The last time Lev Parnas and Igor Fruman were in the news, they were the targets of subpoenas from House Democrats as part of the impeachment inquiry involving President Trump. Parnas and Fruman are associates of Trump’s personal attorney Rudolph Giuliani. According to their attorney — Trump’s former attorney John Dowd — the pair are also represented by Giuliani, which conveniently shields their communications with Giuliani under attorney-client privilege.

If that set of interactions seems complex, buckle up.

On Wednesday evening, Parnas and Fruman were arrested in Virginia. The pair were two of four individuals named in an indictment obtained by federal prosecutors investigating campaign finance violations involving excessive campaign contributions and illegal foreign spending. What’s described in the indictment is a complex set of interactions and campaign payments with Parnas and Fruman at the center.

In walking through their interactions, it’s important to remember one bit of context. The impeachment inquiry targeting Trump focuses on his interactions with Ukrainian President Volodymyr Zelensky. During a call in late July, Trump asked that Zelensky and Ukraine investigate former vice president Joe Biden. That request was the culmination of an effort by Giuliani to elevate now-debunked allegations targeting the potential 2020 Democratic nominee. Giuliani’s investigation was itself aided by Parnas and Fruman. During the Trump-Zelensky call, the pair also discussed former U.S. ambassador to Ukraine Marie Yovanovitch.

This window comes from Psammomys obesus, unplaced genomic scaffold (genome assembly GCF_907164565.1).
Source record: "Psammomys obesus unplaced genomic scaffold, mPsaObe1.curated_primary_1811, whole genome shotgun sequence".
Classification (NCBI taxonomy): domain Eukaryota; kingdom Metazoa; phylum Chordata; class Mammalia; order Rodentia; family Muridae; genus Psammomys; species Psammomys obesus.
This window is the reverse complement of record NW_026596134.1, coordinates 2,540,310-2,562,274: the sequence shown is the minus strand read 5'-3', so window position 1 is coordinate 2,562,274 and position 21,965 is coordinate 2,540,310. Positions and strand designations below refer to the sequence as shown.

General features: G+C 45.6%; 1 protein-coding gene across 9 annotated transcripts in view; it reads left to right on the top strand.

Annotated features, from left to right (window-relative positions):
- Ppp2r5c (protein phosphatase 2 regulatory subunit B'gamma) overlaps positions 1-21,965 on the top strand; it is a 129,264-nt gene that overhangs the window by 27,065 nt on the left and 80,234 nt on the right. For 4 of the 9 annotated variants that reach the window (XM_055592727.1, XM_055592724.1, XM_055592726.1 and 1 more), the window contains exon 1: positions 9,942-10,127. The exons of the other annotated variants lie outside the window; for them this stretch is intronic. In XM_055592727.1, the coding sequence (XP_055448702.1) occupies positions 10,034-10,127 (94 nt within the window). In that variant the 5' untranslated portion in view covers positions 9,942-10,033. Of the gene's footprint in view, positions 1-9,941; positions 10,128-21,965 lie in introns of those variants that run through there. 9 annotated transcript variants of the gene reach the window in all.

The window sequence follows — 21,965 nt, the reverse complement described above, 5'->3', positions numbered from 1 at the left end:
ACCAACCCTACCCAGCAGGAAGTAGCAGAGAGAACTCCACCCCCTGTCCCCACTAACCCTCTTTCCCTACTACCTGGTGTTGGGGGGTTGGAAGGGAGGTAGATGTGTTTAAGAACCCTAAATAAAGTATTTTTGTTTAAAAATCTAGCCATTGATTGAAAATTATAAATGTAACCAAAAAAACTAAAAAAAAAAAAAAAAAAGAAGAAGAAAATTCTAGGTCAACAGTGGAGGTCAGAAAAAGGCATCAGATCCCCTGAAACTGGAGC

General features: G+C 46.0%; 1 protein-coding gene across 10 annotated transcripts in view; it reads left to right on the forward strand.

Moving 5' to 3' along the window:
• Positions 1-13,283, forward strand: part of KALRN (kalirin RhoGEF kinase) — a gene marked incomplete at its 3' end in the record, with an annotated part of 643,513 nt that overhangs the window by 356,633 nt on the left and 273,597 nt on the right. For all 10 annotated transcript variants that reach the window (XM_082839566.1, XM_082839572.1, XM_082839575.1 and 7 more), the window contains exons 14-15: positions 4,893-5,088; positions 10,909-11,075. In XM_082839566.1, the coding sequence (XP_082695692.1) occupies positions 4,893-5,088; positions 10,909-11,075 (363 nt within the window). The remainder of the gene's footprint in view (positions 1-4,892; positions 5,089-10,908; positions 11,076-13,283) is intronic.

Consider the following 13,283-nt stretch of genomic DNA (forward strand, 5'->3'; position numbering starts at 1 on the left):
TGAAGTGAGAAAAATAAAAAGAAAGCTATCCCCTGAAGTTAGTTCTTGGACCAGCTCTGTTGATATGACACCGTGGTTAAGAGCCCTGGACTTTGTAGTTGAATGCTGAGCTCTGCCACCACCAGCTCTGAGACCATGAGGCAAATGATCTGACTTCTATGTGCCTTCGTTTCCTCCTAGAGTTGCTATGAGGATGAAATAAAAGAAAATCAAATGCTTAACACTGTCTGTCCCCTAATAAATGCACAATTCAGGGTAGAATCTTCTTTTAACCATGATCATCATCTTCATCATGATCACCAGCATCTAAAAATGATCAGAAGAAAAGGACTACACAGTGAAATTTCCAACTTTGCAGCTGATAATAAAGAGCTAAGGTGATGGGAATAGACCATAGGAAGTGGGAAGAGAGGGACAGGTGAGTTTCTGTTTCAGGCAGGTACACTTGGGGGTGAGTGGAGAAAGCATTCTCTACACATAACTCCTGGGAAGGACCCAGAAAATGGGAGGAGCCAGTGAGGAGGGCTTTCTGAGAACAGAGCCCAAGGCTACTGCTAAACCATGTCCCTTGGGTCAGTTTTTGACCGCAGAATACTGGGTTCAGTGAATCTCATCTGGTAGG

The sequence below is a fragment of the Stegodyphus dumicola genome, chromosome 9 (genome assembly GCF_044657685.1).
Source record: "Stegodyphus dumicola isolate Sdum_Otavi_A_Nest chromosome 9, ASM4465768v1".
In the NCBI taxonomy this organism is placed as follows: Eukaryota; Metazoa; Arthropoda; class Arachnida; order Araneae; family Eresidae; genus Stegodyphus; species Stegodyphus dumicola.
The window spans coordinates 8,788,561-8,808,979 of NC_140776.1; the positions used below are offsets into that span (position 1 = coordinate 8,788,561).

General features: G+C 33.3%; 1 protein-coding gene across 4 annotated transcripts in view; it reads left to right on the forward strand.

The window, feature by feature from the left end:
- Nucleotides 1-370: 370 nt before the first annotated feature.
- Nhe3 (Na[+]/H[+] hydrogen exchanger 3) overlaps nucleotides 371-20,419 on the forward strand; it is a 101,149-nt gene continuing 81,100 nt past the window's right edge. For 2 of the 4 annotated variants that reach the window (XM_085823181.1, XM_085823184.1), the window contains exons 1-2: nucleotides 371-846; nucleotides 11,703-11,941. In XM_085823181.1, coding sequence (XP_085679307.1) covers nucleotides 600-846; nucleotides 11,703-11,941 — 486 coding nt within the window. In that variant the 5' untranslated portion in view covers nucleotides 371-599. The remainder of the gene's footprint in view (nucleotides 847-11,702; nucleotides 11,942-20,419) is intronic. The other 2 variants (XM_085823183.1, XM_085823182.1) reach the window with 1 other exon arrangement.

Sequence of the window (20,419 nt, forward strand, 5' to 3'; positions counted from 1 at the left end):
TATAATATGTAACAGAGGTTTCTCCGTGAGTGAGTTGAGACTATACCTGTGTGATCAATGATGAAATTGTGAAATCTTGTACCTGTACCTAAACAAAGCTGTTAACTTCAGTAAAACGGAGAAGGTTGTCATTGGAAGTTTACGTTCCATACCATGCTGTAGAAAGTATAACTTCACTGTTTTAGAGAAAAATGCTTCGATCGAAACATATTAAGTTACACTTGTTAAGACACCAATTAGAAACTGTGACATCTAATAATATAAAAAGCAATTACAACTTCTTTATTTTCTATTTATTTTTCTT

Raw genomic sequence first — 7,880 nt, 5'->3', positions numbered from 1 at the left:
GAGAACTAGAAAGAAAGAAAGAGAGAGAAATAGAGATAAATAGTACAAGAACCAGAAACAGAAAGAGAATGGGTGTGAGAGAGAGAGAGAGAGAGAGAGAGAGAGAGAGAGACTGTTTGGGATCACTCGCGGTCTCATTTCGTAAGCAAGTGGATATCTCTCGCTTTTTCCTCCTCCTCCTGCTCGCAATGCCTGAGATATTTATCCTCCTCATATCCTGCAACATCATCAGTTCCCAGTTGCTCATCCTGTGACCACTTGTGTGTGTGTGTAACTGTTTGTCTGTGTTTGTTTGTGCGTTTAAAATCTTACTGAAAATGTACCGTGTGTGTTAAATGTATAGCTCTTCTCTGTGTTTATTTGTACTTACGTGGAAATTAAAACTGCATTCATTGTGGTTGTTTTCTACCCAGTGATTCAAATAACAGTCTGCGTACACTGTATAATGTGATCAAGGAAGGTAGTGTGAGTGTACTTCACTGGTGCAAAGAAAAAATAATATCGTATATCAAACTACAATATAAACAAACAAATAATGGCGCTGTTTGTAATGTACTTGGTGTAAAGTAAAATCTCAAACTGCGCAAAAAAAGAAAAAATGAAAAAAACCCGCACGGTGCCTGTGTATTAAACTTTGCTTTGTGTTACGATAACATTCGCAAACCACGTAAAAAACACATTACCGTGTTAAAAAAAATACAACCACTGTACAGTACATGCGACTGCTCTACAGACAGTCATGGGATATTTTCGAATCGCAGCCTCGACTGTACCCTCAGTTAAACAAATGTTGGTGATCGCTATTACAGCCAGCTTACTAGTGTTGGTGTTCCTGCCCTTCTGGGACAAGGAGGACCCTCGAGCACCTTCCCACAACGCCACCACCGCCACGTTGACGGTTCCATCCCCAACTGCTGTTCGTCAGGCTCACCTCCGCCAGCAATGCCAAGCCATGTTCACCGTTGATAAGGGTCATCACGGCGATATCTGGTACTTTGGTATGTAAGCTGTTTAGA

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The indictment focuses on a few specific incidents involving Parnas and Fruman.

One part of the indictment involves their interactions with an unnamed politician, identified in later reporting as former congressman Pete Sessions of Texas. Sessions (R) was the beneficiary of political contributions from Parnas, including a contribution that the indictment alleges was made with money provided by Fruman. Fruman and Parnas pushed Sessions to call for Yovanovitch’s ouster as ambassador. Sessions sent a letter to Secretary of State Mike Pompeo in May 2018 calling for Yovanovitch to be fired. The same day the letter was sent, Parnas posted a now-deleted photo of himself with Sessions. The indictment suggests that the effort to oust Yovanovitch by the pair came in part from pressure by a Ukrainian politician.

Sessions also received money from a PAC called America First Action. That PAC was a beneficiary of $325,000 contributed by a company called Global Energy Producers, which the indictment alleges was created to shield the sources of the contributions: Parnas and Fruman. The company also gave $15,000 to a PAC called 35th Inc., which targeted Sen. Joe Manchin III (D-W.Va.) in the 2018 midterm elections.

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The pair also gave money to Trump Victory, a joint fundraising PAC for Trump and the Republican Party. Parnas contributed to another PAC, Protect the House, to the tune of $11,000. That money came from Fruman, according to the indictment.

The other two individuals named in the indictment are David Correia, a native-born American, and Andrey Kukushkin who like Parnas was born in Ukraine. (Fruman is a native of Belarus.) The four are alleged to have taken money from an unnamed Russian that was then used to support two Nevada politicians in the 2018 elections.

Parnas was originally slated to be deposed by House investigators Thursday. On Friday, Fruman and Yovanovitch were scheduled to offer testimony. Parnas and Fruman’s attorney, Dowd, requested more time from House investigators. It’s safe to assume that their ability to focus on the impeachment inquiry just got a bit more difficult.

Mike DeBonis contributed to this report.

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